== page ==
I took a really long survey earlier about student health and wellness. They said my email address had been randomly drawn (and this was the 4th or 5th time they had emailed to remind me to take it). So I finally took it.
The questions were all like...
In the last 12 months have you...
[Y/N] experienced tons of crushing stress due to schoolwork
[Y/N] felt overwhelmed by how much you had to do
[Y/N] felt like you might die horribly under a pile of unfinished assignments
[I may have, uh, paraphrased the wording a little.]
If yes, how did you deal with this...
[Y/N] Sought counseling from campus resources.
[Y/N] Sought counseling from off-campus resources.
[Y/N] Took prescription drugs for anxiety/stress.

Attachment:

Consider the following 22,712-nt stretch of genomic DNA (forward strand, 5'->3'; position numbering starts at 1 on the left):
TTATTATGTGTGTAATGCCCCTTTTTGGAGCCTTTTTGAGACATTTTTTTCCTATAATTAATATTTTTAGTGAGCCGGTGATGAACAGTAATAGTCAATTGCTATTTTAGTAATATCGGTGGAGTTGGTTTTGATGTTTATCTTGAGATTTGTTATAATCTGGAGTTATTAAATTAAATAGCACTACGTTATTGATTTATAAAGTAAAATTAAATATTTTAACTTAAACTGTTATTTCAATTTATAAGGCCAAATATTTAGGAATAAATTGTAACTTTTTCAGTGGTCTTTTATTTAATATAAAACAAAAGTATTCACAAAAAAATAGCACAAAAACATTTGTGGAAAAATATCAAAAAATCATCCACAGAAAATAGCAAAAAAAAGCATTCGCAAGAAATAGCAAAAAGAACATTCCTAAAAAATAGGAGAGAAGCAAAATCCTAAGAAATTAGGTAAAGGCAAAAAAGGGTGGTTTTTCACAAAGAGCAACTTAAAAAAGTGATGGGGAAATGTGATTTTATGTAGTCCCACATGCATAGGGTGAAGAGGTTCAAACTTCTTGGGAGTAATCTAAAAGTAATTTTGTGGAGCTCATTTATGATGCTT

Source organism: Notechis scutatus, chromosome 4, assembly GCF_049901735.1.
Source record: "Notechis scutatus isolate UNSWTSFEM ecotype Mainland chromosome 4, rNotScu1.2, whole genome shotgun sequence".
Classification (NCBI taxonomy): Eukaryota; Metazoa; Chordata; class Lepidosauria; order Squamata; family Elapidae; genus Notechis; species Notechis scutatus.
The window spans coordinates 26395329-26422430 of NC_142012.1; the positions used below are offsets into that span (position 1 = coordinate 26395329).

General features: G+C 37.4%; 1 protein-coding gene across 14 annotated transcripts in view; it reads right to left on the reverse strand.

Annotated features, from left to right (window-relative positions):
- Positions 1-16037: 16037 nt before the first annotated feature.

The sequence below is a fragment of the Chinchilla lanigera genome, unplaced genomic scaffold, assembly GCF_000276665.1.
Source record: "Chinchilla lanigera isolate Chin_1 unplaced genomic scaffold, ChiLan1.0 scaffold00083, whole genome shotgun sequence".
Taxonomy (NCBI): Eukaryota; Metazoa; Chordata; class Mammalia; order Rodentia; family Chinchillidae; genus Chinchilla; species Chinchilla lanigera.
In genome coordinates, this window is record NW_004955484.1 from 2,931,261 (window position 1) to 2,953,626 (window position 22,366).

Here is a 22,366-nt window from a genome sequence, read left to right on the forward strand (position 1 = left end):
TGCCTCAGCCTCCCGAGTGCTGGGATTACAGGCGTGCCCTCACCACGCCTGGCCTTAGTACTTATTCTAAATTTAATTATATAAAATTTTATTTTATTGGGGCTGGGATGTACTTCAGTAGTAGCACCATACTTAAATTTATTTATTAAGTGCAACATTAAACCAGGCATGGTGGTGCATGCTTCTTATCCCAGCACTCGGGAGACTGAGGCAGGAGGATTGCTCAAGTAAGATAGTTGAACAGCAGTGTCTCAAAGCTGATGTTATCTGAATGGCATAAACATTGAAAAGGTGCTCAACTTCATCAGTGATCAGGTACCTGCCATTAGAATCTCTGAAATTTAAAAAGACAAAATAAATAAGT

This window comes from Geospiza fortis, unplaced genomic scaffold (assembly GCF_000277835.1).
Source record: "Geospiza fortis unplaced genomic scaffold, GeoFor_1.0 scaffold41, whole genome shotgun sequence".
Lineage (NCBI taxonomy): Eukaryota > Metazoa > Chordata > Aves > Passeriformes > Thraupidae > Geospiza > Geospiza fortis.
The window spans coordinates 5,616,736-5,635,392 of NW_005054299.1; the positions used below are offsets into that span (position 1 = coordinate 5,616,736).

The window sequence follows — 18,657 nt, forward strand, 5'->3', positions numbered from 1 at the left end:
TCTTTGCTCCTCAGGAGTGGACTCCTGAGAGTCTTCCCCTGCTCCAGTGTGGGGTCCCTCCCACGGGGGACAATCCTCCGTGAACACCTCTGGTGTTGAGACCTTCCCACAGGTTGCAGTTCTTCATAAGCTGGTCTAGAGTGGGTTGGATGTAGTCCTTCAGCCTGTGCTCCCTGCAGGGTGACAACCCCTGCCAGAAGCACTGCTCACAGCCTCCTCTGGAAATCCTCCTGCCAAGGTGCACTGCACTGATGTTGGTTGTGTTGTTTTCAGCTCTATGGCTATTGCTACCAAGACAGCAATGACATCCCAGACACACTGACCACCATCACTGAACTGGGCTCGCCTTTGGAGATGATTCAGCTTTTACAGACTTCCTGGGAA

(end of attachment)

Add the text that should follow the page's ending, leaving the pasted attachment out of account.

[Y/N] Took drugs not prescribed to you for anxiety/stress.
[Y/N] Drank alcohol/took recreational drugs.
[Y/N] Raped somebody/got yourself raped.
[Y/N] Tried to kill yourself.
Seriously, most of the questions were like this. I want to know: where is the checkbox for:
[Y/N] Sucked it up, quit being a baby and got the work done, which made me feel better.
Note: Obviously I realize that a lot of people have serious issues and need help for them. I hope they do have access to the help they need so that they do not hurt themselves or others. But this survey and other campus surveys like it seem to often assume that the majority of students are unable to take care of themselves. If I were to take the questions seriously, I could easily find ways to blame my own organizational skills issues on everyone but myself, absolving myself of all responsibility for my thoughts and actions. Personally, I believe the surveys are immorally skewed to point out flaws (which may or may not actually exist) in the campus community's efforts to distribute information about programs and resources for stuff like this.